Channel the Behavior
It usually happens at the most inconvenient time, like when you’re trying to go to sleep – or on a plane with little room to maneuver. It’s called restless legs syndrome. It starts with an overwhelming neurological urge to move your leg. You can’t ignore it, so you move your leg – and are fine for about 30 seconds – at which time the sensation overtakes you again and the cycle repeats.
In related news, I tend to suffer from what I call restless mouth syndrome. Okay, so that’s not be a real thing, but I’m a talker. My brain regularly encourages me to verbalize my thoughts. I try to ignore my internal voice as best as able, but inevitably I’m worn down, the brain wins, and I talk.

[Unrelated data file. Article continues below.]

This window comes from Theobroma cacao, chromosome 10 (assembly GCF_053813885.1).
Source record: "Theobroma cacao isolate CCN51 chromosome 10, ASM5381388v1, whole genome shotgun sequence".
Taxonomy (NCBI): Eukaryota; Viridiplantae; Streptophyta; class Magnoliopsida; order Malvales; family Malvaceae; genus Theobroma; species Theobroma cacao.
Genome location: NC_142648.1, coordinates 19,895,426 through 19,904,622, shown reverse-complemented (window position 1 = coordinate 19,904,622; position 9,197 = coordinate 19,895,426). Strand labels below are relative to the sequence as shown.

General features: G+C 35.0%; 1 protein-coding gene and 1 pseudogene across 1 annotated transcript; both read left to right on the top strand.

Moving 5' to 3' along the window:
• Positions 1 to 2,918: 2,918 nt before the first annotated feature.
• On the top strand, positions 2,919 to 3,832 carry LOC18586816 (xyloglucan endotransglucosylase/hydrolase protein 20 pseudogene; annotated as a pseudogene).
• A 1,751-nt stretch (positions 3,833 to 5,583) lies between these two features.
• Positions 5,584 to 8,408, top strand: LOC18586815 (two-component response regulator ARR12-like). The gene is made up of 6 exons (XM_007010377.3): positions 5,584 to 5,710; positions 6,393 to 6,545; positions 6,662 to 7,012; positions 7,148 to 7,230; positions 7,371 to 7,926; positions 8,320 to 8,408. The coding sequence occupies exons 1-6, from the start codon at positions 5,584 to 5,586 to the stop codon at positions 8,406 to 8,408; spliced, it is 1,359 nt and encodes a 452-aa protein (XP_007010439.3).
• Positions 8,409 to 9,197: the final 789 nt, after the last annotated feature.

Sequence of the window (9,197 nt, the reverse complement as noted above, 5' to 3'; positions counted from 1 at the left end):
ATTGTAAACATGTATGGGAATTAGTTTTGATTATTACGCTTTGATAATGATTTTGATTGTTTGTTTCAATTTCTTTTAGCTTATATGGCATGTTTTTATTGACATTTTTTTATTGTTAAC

The brain is the control center for the body and is survival oriented. It will get its needs met one way or another, so trying to ignore them is ill-advised. The point? Some learners need to talk and others need to move. So, the more we embed these activities into our teaching efforts, the less likely students will be to talk and move independently in ways that often disrupt our instruction.
I am always reminded of this point when I see a stream or body of water flowing. Stopping the water is not realistic, however, it can be channeled – just like the behavioral needs of talking and moving.
Thanks to the beautiful natural wonder of the Deschutes River in Bend, Oregon, which was the original inspiration for this post.